FIG. 9 also illustrates the specificity of the labeling. In the middle lanes of the gel, protein was preincubated with a non-radioactive CSAID (10 μM) before the photoaffinity labeling with 125 I Compound IV (2.5 nM). The extent to which each CSAID competed with the photoaffinity label correlates well with its potency in a cellular assay. That is, the more potent the compound is in its ability to suppress IL-1 production in human monocytes, the more effectively it prevented photoaffinity labeling of the CSBP. Thus, CSBP is the protein labeled with Compound IV.
Purification of Labeled CSBP
In order to identify CSBP by its amino acid sequence, the labeled protein was further purified from the partially-purified CSBP used for photaffinity labeling. The strategy to accomplish this was preparative isoelectric focusing, preparative SDS-PAGE and reversed-phase HPLC. The results of the preparative isoelectric focusing are shown in FIG. 10. The isoelectric point of the labeled protein corresponded to a pH of about 4.5. Western analysis indicated that some, but not all, of the actin was removed by this procedure. In addition, almost 70% of the protein applied eluted with the labeled protein (50% recovery of radioactivity). This was also demonstrated by SDS-PAGE and silver staining analysis (data not shown). Thus, for this application preparative isoelectric focusing did not provide a substantial purification of the desired protein.
The most substantial purification of labeled CSBP was obtained by preparative SDS-PAGE. The material pooled from preparative isoelectric focusing was applied to a gel using the BioRad Model 491 Preparative Cell. As illustrated in FIG. 11, the radioactive fraction corresponding to a protein of about 43 kDa (fraction 56) has at least 90% of the non-radioactive protein removed by this procedure. In addition, unincorporated label is also removed.
Characterization of CSBP
After preparative SDS-PAGE, labeled CSBP was applied to reversed-phase HPLC, where a protein peak coeluting with the radioactivity was collected. Comparison of the protein concentration (determined by amino acid analysis) to the specific radioactivity of the sample demonstrated that only 10% of this protein was labeled (assuming a protein Mr of 43,000). N-terminal sequence analysis identified actin sequences corresponding to 30 to 40 amino acids downstream from the expected amino terminus. Internal sequence analysis following fragmentation with trypsin or CNBr generated approximately 90% actin sequences, but about 10% of the peptides gave unique sequences. One of the sequences from the tryptic digest had strong (85%) homology, but was not identical, to a C-terminal sequence found in a family of Ser/Thr protein kinases known as the mitogen-activated (MAP) kinases (FIG. 12; See also: Ray, L. B. & Sturgill, T. W., Proc. Nat'l. Acad. Sci. (USA), 85:3753-3757 (1988)).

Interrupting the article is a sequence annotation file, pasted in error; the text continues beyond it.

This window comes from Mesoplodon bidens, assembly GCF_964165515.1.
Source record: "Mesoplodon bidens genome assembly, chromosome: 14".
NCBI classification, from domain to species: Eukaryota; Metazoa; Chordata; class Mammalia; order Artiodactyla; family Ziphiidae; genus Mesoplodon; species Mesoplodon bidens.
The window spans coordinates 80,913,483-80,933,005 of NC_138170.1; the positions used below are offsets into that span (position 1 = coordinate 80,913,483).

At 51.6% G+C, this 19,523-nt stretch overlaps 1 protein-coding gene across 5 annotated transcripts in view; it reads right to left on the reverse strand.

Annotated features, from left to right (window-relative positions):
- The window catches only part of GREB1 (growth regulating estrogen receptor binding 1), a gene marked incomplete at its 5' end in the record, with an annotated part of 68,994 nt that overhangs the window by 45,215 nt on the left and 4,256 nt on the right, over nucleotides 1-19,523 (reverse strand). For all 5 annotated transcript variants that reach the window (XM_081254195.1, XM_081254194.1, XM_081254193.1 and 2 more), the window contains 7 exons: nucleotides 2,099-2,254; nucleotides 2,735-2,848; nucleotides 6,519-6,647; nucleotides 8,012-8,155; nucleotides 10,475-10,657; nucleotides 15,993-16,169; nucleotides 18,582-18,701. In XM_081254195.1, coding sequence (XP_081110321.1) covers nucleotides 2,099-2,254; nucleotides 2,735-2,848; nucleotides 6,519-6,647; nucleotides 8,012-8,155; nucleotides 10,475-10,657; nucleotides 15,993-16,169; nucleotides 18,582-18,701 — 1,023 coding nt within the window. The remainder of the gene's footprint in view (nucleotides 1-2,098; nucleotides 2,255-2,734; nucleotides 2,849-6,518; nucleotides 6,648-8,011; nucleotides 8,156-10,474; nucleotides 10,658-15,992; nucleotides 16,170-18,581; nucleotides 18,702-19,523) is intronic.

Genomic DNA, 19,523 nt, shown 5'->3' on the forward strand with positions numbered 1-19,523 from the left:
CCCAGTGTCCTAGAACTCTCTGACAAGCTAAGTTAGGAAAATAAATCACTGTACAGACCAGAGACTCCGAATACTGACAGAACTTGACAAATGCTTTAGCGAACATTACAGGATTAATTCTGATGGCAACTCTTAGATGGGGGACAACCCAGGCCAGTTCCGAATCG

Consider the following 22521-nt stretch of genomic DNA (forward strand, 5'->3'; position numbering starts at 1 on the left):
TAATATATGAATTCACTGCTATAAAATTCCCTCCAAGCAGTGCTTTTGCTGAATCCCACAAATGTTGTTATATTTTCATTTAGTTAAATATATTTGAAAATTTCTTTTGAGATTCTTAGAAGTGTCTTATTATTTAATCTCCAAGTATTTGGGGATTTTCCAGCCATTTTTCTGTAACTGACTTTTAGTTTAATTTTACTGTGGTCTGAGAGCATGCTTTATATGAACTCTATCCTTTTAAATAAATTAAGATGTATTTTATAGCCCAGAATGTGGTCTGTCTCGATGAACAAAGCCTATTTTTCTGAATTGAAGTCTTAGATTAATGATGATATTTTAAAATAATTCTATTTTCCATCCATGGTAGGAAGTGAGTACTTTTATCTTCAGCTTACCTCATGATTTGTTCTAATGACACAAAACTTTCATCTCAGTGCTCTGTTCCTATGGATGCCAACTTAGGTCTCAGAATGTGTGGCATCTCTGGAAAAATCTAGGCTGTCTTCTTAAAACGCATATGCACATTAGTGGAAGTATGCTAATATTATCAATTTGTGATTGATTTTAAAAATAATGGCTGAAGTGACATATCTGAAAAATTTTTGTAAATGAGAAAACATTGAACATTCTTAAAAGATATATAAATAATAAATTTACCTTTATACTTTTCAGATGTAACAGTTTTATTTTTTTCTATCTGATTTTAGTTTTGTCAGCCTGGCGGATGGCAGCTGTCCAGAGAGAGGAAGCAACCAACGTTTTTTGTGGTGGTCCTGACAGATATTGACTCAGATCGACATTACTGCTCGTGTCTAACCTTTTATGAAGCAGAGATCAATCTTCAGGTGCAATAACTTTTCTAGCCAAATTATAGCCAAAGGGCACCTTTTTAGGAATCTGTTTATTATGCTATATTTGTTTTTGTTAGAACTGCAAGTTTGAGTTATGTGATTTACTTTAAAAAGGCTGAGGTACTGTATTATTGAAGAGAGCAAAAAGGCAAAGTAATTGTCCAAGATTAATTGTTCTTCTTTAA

A peptide based on the sequence with homology to the MAP kinases was synthesized and used to inoculate rabbits for the production of antisera. Western analysis and autoradiography of labeled THP.1 cytosol 2-D gels demonstrated that 1) antibodies against actin or MAP kinases did recognize proteins on the blot, but not the radiolabeled protein; 2) the antibody prepared from the tryptic peptide recognized the radiolabeled protein. Thus, CSBP appears to have homology to, but is distinct from, the MAP kinases. Given the role of kinases in regulating translation (Pelech and Sanghera, Science 257:1355-66 (1992)) and the effect of CSAIDs on IL-1 and TNF translation, a kinase is not inconsistent as the molecular target for CSAIDs.
Isolation and Characterization of the CSBP gene:
This invention provides an isolated nucleic acid molecule encoding the human CSBP. Two amino-terminal peptide sequences were obtained from the protein fraction comigrating with the radioactive photoaffinity probe. One of these was derived from a trypsin digest of the radioactive protein fraction but was not itself radioactive, and had the sequence:
ILE THR ALA ALA GLN ALA LEU ALA HIS ALA TYR PHE ALA GLN TYR (Seq. I.D. No. 1)
The second was obtained from an 8 KDa cyanogen bromide fragment associated with radioactivity and had the sequence:
XXX (GLN) LEU LEU ASN ASN ILE (VAL/PHE) LYS (PHE) GLN LYS LEU THR (Seq. I.D. No. 2)
where () represents an uncertain assignment and/represents an uncertainty between two amino acids. XXX is an unknown amino acid. A search of Genbank indicated that peptide sequence I.D. No. 1 was homologous to the MAP kinase family of protein kinases, whereas peptide sequence I.D. No. 2 was unique. Based on these two sequences, two degenerate oligonucleotide DNA probes were synthesized using the genetic code to reverse translate the protein sequences, and tables of mammalian cell codon preferences (Grantham, R. et al., Nucl. Acid Res. 9: (1981)).